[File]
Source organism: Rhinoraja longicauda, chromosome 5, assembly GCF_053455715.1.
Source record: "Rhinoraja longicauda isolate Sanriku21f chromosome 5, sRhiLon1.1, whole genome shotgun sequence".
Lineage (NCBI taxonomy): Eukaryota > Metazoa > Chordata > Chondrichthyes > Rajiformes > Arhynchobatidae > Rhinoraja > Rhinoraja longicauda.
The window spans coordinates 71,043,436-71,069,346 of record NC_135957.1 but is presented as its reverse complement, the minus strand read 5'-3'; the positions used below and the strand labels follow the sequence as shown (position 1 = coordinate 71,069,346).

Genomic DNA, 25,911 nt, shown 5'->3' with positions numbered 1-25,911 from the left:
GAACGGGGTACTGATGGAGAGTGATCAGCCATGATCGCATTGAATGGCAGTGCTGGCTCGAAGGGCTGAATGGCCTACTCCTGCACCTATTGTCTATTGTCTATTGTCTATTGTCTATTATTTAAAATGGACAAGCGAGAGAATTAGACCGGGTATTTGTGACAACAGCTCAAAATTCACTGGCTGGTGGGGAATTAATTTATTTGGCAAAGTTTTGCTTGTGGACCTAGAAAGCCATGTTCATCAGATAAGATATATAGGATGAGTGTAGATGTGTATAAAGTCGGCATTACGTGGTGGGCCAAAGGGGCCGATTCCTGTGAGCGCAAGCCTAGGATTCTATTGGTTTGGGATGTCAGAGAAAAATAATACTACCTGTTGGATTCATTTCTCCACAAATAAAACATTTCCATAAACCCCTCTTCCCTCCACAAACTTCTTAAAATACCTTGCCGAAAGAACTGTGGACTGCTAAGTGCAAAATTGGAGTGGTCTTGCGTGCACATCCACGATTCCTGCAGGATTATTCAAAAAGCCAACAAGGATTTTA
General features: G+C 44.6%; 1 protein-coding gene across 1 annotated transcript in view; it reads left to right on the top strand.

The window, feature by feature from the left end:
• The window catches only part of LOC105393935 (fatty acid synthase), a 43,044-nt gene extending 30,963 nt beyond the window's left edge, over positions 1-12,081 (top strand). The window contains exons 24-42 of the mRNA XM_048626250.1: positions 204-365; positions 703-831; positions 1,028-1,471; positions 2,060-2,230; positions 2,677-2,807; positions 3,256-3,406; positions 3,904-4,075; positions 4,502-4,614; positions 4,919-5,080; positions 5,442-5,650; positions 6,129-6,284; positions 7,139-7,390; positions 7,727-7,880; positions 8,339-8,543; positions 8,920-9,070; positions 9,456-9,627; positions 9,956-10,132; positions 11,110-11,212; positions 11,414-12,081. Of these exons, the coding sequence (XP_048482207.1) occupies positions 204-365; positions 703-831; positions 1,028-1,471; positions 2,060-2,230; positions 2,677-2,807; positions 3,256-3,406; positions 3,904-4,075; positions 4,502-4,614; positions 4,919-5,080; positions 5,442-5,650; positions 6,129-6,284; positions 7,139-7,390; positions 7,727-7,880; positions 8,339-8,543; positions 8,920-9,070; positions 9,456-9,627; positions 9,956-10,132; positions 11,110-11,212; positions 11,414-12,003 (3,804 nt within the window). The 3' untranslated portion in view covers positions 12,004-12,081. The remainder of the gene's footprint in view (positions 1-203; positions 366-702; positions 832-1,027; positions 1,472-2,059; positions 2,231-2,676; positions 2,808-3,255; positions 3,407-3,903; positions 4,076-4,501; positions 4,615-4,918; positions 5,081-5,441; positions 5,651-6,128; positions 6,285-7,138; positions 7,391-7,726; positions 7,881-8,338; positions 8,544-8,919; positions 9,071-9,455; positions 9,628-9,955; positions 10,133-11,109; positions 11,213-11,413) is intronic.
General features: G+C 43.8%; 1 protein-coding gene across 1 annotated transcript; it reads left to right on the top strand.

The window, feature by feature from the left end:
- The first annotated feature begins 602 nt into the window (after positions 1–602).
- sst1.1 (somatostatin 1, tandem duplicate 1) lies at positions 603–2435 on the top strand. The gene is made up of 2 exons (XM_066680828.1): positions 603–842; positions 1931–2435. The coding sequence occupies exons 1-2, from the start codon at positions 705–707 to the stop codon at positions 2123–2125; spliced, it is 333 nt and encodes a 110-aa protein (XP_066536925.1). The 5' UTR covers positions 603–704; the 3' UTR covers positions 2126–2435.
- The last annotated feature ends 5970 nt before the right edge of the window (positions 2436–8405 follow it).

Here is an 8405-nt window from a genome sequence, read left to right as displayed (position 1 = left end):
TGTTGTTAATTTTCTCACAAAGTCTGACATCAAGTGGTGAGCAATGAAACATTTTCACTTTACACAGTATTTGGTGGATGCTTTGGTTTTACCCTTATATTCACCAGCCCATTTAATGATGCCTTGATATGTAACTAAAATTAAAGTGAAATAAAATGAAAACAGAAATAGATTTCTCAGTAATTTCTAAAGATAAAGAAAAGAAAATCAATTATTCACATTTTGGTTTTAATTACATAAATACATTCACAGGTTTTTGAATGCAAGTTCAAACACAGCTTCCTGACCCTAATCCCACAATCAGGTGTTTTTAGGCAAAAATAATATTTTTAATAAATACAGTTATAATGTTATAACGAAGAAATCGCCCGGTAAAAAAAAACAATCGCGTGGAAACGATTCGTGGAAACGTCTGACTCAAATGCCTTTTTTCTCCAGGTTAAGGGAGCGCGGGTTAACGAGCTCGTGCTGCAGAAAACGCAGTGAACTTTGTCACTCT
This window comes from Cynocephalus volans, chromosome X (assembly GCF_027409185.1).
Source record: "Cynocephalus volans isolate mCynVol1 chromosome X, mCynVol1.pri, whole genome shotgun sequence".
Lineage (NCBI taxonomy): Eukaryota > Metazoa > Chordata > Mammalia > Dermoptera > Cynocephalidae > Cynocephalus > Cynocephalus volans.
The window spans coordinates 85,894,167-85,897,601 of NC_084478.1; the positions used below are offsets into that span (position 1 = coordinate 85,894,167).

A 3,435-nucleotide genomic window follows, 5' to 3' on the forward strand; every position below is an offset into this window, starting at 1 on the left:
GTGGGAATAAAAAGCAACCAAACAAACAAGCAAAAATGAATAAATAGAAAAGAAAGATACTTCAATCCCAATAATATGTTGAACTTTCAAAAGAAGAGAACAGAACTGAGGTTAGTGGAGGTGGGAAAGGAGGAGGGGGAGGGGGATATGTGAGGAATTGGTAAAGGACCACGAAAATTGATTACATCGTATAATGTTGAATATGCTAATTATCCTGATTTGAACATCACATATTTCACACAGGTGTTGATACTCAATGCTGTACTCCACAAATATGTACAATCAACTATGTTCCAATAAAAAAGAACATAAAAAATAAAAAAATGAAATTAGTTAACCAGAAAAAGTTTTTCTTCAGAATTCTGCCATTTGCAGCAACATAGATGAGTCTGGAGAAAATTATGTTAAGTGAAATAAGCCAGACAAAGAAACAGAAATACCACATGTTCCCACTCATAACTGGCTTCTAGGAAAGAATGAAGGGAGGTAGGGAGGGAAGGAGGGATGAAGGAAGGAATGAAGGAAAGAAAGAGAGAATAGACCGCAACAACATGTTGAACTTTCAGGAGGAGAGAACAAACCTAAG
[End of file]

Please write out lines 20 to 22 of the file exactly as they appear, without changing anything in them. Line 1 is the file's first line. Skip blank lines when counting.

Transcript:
The window spans coordinates 85,894,167-85,897,601 of NC_084478.1; the positions used below are offsets into that span (position 1 = coordinate 85,894,167).

A 3,435-nucleotide genomic window follows, 5' to 3' on the forward strand; every position below is an offset into this window, starting at 1 on the left:
GTGGGAATAAAAAGCAACCAAACAAACAAGCAAAAATGAATAAATAGAAAAGAAAGATACTTCAATCCCAATAATATGTTGAACTTTCAAAAGAAGAGAACAGAACTGAGGTTAGTGGAGGTGGGAAAGGAGGAGGGGGAGGGGGATATGTGAGGAATTGGTAAAGGACCACGAAAATTGATTACATCGTATAATGTTGAATATGCTAATTATCCTGATTTGAACATCACATATTTCACACAGGTGTTGATACTCAATGCTGTACTCCACAAATATGTACAATCAACTATGTTCCAATAAAAAAGAACATAAAAAATAAAAAAATGAAATTAGTTAACCAGAAAAAGTTTTTCTTCAGAATTCTGCCATTTGCAGCAACATAGATGAGTCTGGAGAAAATTATGTTAAGTGAAATAAGCCAGACAAAGAAACAGAAATACCACATGTTCCCACTCATAACTGGCTTCTAGGAAAGAATGAAGGGAGGTAGGGAGGGAAGGAGGGATGAAGGAAGGAATGAAGGAAAGAAAGAGAGAATAGACCGCAACAACATGTTGAACTTTCAGGAGGAGAGAACAAACCTAAG